“He told me about the race. We hadn’t heard anything about Founder’s Day. We’ve stayed pretty much to ourselves this winter and all. Us being Papa, Paul, and our older brothers, Alex and Jeff. Our oldest brother Daniel lives in Virginia. He’s married and…”
Ben cleared his throat.
“Well, anyway, I thought about how I’d like to be in the race, but never could just because I’m a girl which isn’t fair, but that’s the way people are, and it made me mad, so I didn’t mention Founder’s Day to my papa or my brothers because they’d go and get to do what I couldn’t which isn’t fair, and I figured somebody would tell them eventually, but nobody did. Least ways none of them said anything.” Helen paused, swallowed, and started again. “Then Papa said that he, Jeff, and Alex would be going on a trip to deliver some horses and look at some breeding stock. He was going to trust Paul and me to keep things going at the ranch because we would only need to do the routine things, and, anyway, they would be gone two weeks. When I figured out that meant they’d be gone for Founder’s Day, I decided that I could maybe race after all seeing I’d only have to get around one person instead of four.” Helen looked at her brother and bit her bottom lip.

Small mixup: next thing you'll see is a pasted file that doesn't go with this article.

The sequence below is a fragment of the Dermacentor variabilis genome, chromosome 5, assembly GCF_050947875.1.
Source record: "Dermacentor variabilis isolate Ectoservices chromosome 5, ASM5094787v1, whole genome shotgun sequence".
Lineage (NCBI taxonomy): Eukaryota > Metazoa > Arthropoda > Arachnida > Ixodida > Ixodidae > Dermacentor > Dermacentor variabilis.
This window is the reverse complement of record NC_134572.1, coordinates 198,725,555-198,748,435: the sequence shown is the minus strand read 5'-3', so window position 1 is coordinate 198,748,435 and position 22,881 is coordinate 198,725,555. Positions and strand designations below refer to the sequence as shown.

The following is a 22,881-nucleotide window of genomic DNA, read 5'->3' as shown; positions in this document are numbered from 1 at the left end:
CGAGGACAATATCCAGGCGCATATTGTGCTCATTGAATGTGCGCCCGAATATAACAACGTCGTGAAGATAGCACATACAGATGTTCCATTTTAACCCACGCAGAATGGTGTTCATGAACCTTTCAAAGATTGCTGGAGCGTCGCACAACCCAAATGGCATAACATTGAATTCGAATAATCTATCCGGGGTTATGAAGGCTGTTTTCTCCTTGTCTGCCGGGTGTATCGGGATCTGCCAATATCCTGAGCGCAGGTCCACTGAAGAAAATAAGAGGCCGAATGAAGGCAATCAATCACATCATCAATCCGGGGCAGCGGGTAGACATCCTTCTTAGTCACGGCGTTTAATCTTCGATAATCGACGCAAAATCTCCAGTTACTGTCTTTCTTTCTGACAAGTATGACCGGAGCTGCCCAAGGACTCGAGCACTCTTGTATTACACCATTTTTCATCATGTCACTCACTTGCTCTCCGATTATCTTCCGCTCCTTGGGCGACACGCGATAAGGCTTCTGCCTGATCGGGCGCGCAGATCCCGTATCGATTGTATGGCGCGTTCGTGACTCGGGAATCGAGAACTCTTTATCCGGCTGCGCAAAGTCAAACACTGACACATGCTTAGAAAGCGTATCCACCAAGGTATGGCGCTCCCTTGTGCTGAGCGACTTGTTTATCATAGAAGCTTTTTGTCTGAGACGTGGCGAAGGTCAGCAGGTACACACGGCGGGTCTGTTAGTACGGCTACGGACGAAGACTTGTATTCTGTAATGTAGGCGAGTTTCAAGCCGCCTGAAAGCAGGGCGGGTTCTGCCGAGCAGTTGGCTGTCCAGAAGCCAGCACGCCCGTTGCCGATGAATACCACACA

Then she continued,” I remembered when Paul and I tricked…”
Paul’s sudden jerk upright caught Helen’s attention, and she started again. “I made a plan as to how I could ride in the race as Hal instead of Helen. So I started practicing. Then I decided I should practice being Hal too. I saw Joe in town and told him a McNally would be in the race and let him think I meant a brother who he sort of figured was my twin. So I went as Hal to Old Lawton Road a couple of times, and one of the times Joe showed up. He believed I was Hal, and we raced twice, and we each won once, so if Joe had a chance of winning, I did too. Then I thought how if Paul wasn’t around, my chances of racing would be about ninety-nine percent instead of fifty-fifty, so when he started wishing he could go for a quick trip to see his girl, I encouraged him. I could stay three nights by myself, be perfectly fine, and wouldn’t tell Papa or Jeff or – heaven forbid – Alex…”